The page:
AUGUSTA — The old Cony Pride building — once a fire station and later a gathering spot for Cony High School students — is not currently in what appears to be a prideful condition.

A review of the structural integrity of the vacant building commissioned by the city earlier this year determined it is in poor condition and would need to be structurally stabilized to be put back into use.

Stabilizing the 26-foot wide building, which sits on a roughly 26-foot-wide lot, would cost an estimated $132,000. That includes the expense of framing and foundation repairs, a new roof, and removal of debris and hazardous materials.

Demolishing the 111 Cony St. building, meanwhile, would likely cost about $30,000, and would leave the city with a 26-foot-by-98-foot vacant lot.

City councilors, at their 6:30 p.m. meeting Thursday, are scheduled to discuss what, if anything, to do with the building, including potentially seeking proposals from anyone who might want to purchase the building and either repair or demolish it.

“It’s in very rough condition,” City Manager William Bridgeo said of the building. He said he’s looking to hear from city councilors whether the city should seek to sell the building, tear it down or take other action.


Because the building is more than 50 years old, any owner, including the city, would have to have the city’s Historic Preservation Commission review the building’s potential historical significance. If the building is deemed historically significant, the process could trigger a 90-day demolition delay. After that time period, the owner could demolish the building.

Matt Nazar, city development director, said the Historic Preservation Commission did an initial, but not a full, review, and officials anticipate if someone wants to demolish the building it would likely require a demolition delay and full review by the commission. Nazar said a full review hasn’t been done because there is no current proposal to demolish the structure. He said the demolition delay requirement would also apply to the city, not just to a private owner.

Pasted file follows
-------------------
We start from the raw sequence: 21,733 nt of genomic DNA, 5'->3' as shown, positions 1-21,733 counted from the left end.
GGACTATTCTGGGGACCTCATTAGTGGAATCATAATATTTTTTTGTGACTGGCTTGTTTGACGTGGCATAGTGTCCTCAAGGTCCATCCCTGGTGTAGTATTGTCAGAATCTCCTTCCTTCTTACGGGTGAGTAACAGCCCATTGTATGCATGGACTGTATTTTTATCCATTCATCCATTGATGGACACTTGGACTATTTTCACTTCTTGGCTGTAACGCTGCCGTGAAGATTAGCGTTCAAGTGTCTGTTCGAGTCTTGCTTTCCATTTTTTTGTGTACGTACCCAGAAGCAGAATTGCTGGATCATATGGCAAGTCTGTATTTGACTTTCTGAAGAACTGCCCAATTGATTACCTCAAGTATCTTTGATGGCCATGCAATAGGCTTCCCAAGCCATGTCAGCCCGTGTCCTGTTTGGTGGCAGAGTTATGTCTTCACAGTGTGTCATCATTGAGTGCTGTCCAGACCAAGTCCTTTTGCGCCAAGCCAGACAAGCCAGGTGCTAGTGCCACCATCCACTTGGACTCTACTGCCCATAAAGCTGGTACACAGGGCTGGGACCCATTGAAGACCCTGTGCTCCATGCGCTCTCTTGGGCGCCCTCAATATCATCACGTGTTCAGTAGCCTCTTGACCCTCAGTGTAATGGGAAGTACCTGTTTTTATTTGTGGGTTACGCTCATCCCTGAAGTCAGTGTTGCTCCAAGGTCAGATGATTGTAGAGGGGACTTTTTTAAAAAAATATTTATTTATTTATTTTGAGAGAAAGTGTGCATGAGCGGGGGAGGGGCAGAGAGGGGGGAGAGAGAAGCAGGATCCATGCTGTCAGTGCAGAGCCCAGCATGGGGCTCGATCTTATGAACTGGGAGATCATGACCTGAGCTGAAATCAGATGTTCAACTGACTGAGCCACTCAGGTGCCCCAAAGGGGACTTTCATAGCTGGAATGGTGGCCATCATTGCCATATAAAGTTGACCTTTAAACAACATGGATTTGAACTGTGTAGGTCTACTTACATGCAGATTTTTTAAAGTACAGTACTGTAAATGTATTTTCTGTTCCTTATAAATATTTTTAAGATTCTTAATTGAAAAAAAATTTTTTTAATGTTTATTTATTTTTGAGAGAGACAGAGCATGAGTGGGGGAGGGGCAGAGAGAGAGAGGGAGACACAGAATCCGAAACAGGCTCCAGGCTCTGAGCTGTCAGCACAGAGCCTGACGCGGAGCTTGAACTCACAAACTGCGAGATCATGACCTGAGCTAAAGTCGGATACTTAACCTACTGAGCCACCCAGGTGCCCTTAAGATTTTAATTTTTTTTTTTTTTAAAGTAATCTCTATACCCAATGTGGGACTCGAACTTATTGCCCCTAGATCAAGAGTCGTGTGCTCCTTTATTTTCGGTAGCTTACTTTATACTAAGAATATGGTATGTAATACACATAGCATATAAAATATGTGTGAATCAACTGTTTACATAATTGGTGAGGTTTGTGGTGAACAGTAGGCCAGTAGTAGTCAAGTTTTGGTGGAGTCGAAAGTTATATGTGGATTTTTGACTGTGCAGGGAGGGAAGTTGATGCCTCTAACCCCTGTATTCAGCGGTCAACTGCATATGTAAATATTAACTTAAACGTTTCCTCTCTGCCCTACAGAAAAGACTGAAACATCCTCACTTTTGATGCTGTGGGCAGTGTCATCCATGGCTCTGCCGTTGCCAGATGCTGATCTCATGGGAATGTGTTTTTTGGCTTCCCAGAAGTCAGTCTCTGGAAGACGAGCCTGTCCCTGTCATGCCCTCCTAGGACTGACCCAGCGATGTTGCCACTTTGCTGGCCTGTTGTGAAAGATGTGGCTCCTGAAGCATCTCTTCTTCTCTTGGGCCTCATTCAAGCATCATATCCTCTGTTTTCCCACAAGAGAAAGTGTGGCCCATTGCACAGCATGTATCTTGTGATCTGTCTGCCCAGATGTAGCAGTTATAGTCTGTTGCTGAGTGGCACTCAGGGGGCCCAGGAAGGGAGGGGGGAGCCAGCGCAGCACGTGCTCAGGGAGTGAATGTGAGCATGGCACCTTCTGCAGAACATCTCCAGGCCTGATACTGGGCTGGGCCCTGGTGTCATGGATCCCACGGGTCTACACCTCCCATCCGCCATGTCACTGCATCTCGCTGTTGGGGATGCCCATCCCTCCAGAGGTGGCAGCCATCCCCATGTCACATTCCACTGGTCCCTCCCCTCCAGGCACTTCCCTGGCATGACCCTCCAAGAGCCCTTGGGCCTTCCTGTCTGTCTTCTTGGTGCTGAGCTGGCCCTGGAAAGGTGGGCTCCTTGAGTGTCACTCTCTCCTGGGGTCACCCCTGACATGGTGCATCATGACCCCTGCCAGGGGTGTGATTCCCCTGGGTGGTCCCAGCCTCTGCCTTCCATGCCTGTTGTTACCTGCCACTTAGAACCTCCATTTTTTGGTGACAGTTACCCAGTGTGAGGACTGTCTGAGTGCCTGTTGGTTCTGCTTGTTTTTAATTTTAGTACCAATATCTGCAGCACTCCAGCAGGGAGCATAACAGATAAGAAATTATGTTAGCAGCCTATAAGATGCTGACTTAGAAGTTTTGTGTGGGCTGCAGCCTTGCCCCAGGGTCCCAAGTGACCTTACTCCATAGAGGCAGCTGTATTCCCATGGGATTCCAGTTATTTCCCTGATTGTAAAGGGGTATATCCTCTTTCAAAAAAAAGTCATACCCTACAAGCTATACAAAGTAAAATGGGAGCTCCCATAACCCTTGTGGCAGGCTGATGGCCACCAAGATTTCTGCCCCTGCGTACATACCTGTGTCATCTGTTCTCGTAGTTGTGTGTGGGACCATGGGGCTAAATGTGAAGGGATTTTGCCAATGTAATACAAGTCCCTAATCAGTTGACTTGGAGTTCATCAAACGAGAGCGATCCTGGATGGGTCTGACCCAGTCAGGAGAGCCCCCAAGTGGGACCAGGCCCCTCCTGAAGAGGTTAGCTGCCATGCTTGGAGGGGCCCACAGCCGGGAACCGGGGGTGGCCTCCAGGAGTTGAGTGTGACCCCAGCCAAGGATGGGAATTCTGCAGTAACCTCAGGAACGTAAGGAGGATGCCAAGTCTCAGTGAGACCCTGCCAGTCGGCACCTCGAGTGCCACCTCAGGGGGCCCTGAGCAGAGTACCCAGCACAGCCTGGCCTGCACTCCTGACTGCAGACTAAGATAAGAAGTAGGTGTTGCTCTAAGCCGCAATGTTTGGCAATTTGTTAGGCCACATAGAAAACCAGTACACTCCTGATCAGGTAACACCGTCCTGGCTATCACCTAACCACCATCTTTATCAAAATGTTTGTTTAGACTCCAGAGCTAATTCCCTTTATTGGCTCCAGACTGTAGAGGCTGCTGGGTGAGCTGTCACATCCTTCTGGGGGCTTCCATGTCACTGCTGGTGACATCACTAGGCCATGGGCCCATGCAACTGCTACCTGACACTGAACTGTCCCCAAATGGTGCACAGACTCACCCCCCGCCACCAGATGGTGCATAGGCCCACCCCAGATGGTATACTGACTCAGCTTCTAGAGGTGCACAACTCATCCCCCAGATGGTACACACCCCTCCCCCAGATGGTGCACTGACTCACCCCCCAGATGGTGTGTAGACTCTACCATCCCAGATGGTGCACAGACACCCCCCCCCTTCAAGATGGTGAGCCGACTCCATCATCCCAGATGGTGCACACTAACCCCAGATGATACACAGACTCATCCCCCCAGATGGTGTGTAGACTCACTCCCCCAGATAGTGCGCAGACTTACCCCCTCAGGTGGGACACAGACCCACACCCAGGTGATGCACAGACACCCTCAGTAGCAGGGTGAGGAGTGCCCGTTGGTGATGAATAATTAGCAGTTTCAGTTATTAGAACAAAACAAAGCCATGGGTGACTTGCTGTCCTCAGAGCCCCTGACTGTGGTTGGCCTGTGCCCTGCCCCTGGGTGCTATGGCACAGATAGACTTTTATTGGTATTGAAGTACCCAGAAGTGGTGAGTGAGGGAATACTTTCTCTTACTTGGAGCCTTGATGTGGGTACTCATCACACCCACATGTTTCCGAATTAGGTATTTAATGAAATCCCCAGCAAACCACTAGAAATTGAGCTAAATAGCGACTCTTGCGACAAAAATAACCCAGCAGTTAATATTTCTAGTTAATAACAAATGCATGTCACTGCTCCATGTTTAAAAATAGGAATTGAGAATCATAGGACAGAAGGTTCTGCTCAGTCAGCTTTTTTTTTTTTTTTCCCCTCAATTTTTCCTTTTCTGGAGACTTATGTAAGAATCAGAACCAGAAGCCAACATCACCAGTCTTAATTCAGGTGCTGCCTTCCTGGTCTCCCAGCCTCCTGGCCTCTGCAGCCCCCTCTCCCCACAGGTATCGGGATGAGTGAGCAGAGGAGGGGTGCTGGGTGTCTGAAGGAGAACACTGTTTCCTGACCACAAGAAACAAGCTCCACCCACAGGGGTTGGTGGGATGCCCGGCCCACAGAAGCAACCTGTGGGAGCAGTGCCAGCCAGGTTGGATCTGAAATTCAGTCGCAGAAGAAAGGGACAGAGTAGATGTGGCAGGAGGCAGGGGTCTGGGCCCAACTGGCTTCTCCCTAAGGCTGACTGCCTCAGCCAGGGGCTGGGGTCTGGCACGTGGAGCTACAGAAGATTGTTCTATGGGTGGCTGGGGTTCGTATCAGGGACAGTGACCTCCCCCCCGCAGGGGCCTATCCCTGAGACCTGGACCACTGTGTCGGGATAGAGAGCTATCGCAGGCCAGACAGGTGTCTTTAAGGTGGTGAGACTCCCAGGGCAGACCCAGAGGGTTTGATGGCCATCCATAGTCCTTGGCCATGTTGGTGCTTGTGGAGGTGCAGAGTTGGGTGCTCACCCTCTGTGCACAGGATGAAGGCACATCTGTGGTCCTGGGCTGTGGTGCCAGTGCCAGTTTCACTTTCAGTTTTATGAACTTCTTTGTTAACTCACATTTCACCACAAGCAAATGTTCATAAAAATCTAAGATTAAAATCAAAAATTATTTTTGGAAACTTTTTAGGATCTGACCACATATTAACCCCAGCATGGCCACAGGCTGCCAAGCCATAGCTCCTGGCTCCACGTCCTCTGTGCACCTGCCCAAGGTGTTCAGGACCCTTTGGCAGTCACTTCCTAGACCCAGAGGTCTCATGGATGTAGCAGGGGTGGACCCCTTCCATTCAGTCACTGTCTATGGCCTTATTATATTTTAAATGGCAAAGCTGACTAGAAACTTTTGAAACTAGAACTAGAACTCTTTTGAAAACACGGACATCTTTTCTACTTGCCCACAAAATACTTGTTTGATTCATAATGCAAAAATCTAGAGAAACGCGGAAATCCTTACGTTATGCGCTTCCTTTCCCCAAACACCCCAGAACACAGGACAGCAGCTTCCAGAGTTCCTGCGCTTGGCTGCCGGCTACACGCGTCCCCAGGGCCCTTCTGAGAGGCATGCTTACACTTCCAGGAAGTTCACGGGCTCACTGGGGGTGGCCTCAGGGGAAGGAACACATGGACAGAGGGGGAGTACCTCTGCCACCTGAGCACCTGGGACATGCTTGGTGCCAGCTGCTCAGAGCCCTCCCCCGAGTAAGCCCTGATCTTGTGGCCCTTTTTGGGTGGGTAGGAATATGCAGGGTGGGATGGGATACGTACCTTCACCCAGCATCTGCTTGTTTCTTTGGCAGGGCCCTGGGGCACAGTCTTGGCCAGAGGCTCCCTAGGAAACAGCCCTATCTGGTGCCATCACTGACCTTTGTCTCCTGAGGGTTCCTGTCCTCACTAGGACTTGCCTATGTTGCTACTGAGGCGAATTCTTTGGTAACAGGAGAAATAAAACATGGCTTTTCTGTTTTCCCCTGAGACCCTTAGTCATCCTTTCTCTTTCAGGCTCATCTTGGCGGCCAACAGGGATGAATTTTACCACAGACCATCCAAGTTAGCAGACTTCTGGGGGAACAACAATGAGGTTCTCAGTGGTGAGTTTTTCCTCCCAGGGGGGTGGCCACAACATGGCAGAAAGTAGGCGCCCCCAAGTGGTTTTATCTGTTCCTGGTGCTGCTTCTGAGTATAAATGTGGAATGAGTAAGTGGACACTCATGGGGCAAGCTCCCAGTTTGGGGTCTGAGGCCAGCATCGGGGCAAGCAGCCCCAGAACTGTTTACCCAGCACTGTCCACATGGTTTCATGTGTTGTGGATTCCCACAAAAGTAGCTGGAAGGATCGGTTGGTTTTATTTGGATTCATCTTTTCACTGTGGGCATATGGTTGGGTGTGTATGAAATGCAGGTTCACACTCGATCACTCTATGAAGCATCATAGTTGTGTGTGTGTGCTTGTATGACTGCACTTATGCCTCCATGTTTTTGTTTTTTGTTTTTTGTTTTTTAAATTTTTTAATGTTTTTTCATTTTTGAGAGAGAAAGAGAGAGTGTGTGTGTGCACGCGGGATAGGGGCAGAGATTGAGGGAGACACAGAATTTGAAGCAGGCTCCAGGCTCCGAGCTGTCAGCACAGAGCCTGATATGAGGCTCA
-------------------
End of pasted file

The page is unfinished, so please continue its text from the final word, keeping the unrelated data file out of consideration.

Nazar said the city has owned the property since 1866, when it was deeded to the city from the Lithgow and Baker families.

While it is unclear when the brick building was built on the site, city assessing records indicate it was constructed around 1900.

The building was initially a fire station and later used by Cony High School as a gathering place for student clubs and activities. After a new Cony High School was built off Pierce Drive it went vacant.

Bridgeo said neighbors to the site have expressed concern about its condition and appearance.


He also said the owner of an abutting property, local businessman Gary Violette, has expressed interest in potentially buying the lot, demolishing the building and the house on his abutting lot, and building a new apartment building on the combined lot. Bridgeo said Violette was going to work with an engineer to determine whether such a project could be built in a way to comply with the city’s land use standards.

Bridgeo said if the city were to sell the property, it would require the new owner to do something with the building, either fix it up or demolish it, within a certain amount of time so the property doesn’t remain in disrepair.

Councilors, who meet at 6:30 p.m. Thursday in council chambers at Augusta City Center, are also scheduled to:

• Discuss updating an ordinance regarding the Lithgow Library Board of Trustees, some language of which dates back to 1881 when the board was first established;

• Discuss the city’s new medical marijuana licensing process, in anticipation of proposals approved by the Planning Board recently coming to the City Council for review as soon as next week;

• Discuss a Planning Board recommendation to rezone an area encompassing 28 Water St. and 4 Northern Ave. from the High Density Residential to Kennebec Business District and;

• Hear from a group of Maple Street neighborhood residents who petitioned the city seeking to have the speed limit on the street lowered and speed bumps added. They also want the city to commit to using tax funds generated by a new Augusta Housing Authority apartment complex under construction on the street toward building a new entrance road bypassing Maple Street.

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